Fig. 2
figure 2

Path analysis with harm-avoidance. Results of path analysis suggested an acceptable model fit: (χ2 (11) = 17.701, p = 0.089; RMSEA = 0.066 [90% CI = 0.000–0.121] p = 0.281, CFI = 0.971, TLI = 0.917, SRMR = 0.062). The bootstrapping estimate revealed a significant standardized indirect effect of traumatic life events through all other variables to subclinical positive symptoms II (β = 0.080, 95% CI = 0.038–0.137, p = 0.003). This model explained 33.7% of the variance in subclinical positive symptoms II and 32.9% in self-disturbances II. Different colours in the figure mark two parts of the model—one that refers to the mechanisms of self-disturbances and the other that indicates the association of subclinical positive symptoms and self-disturbances in 12-month follow-up based on their baseline measurement. *p < 0.05, **p < 0.01, ***p < 0.001, n.s. non-significant

Wilcoxon signed-rank test

Result of the Wilcoxon signed-rank test for each dimension of SD as well as for subclinical PS are presented in Table 3. There were significant moderate correlations between both SD and subclinical PS at baseline and follow-up, with moderate to large significant reductions of all symptoms over the 12-month follow-up period.

Table 3 Result of the Mann–Whitney U tests and correlational analysis


Our study was conducted within the framework of the psychosis continuum hypothesis. Hence, we have investigated the subclinical psychotic symptoms and their potential psychological mechanisms among those participants who have had relatively frequent subclinical psychotic symptoms and have never been diagnosed or suffering from full-blown psychotic symptoms. To the best of our knowledge, this is the first study to jointly investigate interrelationships between exposures to traumatic life events, cognitive biases and personality traits as potential mechanisms driving SD as well as its explanatory value for the level of subclinical PS at baseline and 12-month follow-up. The main finding of our study is that combining personality traits, namely harm avoidance and self-transcendence, together with a history of exposure to traumatic-life events, cognitive biases and SD into one integrated model of psychosis risk significantly explained the frequency and severity of subclinical PS 12 months from the initial assessment.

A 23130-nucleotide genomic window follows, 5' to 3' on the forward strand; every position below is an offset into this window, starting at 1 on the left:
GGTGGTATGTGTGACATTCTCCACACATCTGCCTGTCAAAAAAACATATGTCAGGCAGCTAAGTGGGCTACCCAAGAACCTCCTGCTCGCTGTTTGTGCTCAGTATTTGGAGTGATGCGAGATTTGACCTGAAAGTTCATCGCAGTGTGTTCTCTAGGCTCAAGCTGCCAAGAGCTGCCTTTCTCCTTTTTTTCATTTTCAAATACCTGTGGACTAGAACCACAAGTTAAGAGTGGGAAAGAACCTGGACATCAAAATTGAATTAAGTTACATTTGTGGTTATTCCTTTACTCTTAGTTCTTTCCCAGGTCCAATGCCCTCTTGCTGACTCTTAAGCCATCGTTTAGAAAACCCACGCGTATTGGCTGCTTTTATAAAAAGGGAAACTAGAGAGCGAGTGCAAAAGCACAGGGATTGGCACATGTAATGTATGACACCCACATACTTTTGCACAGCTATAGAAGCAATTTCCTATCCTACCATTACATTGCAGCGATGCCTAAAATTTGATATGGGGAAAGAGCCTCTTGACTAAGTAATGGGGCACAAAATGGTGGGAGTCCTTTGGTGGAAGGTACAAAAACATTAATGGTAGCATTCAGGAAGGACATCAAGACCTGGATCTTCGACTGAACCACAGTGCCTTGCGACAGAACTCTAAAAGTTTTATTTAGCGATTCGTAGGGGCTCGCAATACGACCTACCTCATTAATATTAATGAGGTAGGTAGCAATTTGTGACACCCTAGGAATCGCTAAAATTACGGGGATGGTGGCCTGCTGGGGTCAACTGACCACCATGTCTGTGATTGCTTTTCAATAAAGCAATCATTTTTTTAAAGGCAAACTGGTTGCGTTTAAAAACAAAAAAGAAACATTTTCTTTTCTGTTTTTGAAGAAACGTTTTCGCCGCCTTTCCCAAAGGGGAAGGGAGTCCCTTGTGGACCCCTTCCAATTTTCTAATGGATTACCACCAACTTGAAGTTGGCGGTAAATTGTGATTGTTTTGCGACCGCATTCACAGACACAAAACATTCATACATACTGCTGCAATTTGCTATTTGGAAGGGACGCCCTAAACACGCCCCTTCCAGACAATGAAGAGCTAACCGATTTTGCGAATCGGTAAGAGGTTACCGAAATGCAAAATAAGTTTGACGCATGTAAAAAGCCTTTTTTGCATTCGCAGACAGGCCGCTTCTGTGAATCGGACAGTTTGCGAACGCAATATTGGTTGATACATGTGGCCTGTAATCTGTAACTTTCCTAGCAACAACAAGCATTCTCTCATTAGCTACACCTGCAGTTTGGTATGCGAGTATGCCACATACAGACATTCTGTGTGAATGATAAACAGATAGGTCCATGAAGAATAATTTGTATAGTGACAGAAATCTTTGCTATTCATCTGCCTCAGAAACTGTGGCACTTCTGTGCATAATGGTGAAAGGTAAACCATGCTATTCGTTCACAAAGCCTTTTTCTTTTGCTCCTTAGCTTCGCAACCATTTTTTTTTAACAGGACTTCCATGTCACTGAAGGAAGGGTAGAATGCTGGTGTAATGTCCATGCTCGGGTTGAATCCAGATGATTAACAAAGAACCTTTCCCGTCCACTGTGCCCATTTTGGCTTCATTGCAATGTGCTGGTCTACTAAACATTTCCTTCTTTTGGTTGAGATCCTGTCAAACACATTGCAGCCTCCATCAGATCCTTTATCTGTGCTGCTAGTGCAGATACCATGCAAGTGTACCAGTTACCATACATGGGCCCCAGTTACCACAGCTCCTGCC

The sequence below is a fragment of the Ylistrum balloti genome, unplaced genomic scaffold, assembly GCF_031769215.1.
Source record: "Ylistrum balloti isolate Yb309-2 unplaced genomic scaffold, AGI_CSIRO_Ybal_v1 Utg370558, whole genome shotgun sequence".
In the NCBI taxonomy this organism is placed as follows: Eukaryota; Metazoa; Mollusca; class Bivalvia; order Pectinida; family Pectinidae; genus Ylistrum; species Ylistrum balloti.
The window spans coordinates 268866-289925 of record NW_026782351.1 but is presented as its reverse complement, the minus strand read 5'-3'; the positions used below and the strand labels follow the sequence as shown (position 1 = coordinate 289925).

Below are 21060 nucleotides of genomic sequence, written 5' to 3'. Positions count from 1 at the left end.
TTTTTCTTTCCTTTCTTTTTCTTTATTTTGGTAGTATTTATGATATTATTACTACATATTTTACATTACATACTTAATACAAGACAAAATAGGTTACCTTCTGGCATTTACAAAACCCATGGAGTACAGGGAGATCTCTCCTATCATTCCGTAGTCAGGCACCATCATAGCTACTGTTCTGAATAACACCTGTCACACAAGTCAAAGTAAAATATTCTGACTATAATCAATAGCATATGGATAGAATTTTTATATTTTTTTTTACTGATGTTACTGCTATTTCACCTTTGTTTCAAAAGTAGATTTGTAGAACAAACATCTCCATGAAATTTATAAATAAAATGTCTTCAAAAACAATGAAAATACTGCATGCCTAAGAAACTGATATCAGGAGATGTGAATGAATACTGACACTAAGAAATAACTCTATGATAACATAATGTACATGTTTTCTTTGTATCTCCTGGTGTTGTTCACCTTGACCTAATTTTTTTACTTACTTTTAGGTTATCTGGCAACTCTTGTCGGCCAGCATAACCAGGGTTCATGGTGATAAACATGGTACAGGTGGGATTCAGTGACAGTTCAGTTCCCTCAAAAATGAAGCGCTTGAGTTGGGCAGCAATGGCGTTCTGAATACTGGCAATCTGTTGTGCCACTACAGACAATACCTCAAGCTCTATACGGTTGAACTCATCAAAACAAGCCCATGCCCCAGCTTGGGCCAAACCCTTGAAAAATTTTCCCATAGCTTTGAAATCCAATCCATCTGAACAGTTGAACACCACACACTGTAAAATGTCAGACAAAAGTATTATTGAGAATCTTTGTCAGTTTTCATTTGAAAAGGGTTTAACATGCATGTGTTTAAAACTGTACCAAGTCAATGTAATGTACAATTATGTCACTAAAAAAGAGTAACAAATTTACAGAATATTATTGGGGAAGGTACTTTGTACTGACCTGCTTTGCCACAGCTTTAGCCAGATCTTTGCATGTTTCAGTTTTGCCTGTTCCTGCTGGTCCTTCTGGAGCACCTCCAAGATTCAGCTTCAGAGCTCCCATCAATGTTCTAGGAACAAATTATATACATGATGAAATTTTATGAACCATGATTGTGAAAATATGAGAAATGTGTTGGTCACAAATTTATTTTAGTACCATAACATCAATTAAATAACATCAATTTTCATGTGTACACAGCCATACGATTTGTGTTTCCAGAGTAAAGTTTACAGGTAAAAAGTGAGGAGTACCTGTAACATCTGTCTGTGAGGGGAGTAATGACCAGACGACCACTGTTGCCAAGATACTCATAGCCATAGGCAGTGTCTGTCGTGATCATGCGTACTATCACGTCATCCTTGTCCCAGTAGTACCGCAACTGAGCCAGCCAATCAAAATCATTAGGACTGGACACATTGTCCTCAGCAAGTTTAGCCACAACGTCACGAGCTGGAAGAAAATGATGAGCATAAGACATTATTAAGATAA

We found a significant indirect effect of trauma on subclinical PS, which is in line with a consistent body of research on the importance of early traumatic events in shaping psychosis risk [67,68,69,70,71]. Our results revealed this relationship as indirect, supporting the notion that experience of trauma alone may not be enough to increase the likelihood of the onset of psychosis and other factors likely mediate this path [72]. We hypothesized that these other factors that could be directly impacted by trauma and which could then contribute to the formation of subclinical PS are cognitive biases and SD. Thus, in our model we assumed that to generate subclinical PS trauma first needs to disrupt the minimal self and to distort cognitive information processing of the environment. As pointed out by Sass and Borda [73], the reason for the relationship between trauma and SD may lie in dissociative reactions. They postulated that these dissociative processes may be a defensive reaction to social stressors such as traumatic environmental circumstances, describing this as a form of secondary diminished self-presence, which is one of the key aspects of SD [45]. Indeed, associations between trauma and SD as well as between trauma and dissociative processes have been found in clinical [48, 74] and non-clinical samples [33, 34, 75]. On the other hand, the relationship between trauma and cognitive biases that we found in the current study is consistent with other research showing that traumatic life events negatively affect information processing [33, 75,76,77]. Our results are also in line with theoretical considerations on the triangle of the interrelations between trauma, cognitive biases and psychotic symptoms [78, 79]. Based on cognitive models of psychosis [80, 81] it is hypothesized that exposure to early social adversities such as childhood neglect or abuse may bias cognitive schemas in a way that encourages individuals to perceive the world as threatening and hostile, thus concentrating on searching for sources of potential harm and attributing negative events to external factors outside of their control. These distorted cognitive schemas contribute to the interpretation of experiences with psychotic explanations [78]. Moreover, it was postulated by Nelson et al. [43] that some neurocognitive processes could be considered as correlates of SD. A recent study has shown that source monitoring deficits, which is a cognitive bias involving difficulties in making attribution about origins of experience, is associated with SD in patients with early psychosis [82]. Results of our study indicate that this relationship applies also to other dysfunctional patterns of information processing that are measured by the DACOBS.